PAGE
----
A rapidly strengthening Hurricane Irene is heading towards the Bahamas and threatening to become a monster storm.
Irene grew into a Category 2 hurricane late yesterday and the US National Hurricane Centre said it could soon reach Category 3 and possibly become a top-rated Category 4 storm within 72 hours.
"We didn't anticipate it gaining this much strength this early," said a spokesman, adding that the ocean's warm temperatures and the current atmosphere is "very conducive" to energising storms.
Forecasters said it could still be that strong when it slams into the United States, possibly landing in Florida, Georgia, or South Carolina. Irene is expected to rake the Turks and Caicos and the Bahamas today and tomorrow.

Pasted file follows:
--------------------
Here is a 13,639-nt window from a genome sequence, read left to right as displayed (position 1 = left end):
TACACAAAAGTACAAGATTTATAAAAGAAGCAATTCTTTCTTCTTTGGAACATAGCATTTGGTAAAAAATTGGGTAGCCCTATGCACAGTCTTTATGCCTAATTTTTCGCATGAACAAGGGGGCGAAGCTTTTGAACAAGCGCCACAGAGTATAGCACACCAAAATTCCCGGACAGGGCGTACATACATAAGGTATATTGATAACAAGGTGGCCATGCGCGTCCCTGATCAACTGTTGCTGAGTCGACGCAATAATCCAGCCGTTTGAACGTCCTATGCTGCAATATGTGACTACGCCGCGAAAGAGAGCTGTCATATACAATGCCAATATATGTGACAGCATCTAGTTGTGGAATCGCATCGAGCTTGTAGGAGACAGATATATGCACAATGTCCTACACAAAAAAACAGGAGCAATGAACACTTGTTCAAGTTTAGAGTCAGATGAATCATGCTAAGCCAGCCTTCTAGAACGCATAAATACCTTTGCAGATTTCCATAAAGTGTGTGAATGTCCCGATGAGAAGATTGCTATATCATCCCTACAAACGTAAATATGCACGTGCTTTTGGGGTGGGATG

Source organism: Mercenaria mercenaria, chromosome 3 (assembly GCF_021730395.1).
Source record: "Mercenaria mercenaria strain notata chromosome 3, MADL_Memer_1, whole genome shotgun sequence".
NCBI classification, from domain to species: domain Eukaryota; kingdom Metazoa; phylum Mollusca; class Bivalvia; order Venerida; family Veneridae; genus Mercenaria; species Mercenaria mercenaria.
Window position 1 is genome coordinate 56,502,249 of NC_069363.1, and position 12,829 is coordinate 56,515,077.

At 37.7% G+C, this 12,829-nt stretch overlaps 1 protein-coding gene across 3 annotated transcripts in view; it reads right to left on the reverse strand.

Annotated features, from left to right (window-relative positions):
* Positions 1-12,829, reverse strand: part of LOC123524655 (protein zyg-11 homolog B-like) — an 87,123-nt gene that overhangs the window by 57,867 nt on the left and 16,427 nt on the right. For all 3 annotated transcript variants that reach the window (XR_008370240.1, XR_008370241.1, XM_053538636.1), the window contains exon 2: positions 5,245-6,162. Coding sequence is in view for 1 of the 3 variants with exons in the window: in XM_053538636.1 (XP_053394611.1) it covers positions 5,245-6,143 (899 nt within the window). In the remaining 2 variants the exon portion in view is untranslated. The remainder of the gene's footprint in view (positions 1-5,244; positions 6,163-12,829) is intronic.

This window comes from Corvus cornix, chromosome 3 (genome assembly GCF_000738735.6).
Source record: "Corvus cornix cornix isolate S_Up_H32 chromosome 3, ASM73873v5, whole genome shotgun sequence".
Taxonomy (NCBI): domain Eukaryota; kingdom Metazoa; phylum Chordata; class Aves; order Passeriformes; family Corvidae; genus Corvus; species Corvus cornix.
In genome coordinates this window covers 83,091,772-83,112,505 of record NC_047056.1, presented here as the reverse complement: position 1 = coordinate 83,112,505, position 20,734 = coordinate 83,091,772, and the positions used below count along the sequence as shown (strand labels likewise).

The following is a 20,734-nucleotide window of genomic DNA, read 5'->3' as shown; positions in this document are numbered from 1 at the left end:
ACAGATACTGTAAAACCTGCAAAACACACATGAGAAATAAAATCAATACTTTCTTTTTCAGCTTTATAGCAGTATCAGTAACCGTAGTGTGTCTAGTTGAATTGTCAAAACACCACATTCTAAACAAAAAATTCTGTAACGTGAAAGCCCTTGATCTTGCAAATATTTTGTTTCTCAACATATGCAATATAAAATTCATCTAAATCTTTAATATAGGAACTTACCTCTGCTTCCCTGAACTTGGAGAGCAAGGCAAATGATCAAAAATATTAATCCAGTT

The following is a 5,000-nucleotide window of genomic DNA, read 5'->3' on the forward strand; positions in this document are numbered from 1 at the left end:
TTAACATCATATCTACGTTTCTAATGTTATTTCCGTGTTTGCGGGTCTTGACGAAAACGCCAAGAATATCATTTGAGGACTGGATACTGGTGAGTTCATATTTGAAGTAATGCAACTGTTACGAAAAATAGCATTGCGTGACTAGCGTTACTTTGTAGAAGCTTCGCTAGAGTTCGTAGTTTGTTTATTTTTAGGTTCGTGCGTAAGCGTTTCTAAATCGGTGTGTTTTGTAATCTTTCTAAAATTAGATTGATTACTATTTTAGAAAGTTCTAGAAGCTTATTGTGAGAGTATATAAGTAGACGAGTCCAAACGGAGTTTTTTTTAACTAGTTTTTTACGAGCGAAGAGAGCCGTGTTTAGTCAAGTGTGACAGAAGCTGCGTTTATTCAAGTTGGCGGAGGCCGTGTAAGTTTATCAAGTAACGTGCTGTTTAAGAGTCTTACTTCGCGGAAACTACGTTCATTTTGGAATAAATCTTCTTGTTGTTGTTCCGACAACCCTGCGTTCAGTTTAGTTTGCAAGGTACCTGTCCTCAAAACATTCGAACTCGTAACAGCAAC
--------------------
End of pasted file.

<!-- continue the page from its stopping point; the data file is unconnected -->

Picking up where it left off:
Earlier, the storm slashed directly across Puerto Rico, tearing up trees and knocking out power to more than a million people, then headed out to sea north of the Dominican Republic, where its outer bands were buffeting the north coast with dangerous sea surge and downpours.
More than 1,000 Dominicans had to evacuate their homes, with some families in low-lying areas fleeing to churches and public buildings.
Residents earlier had jammed supermarkets and service stations to get supplies. Schools were closed and emergency services were placed on alert. At least 33 flights were cancelled at Santo Domingo's international airport.
The first hurricane of the Atlantic season was a large system that could cause dangerous mudslides and floods in Dominican Republic, the hurricane centre said. It was not expected to make a direct hit on neighbouring Haiti, though that country could still see heavy rain from the storm.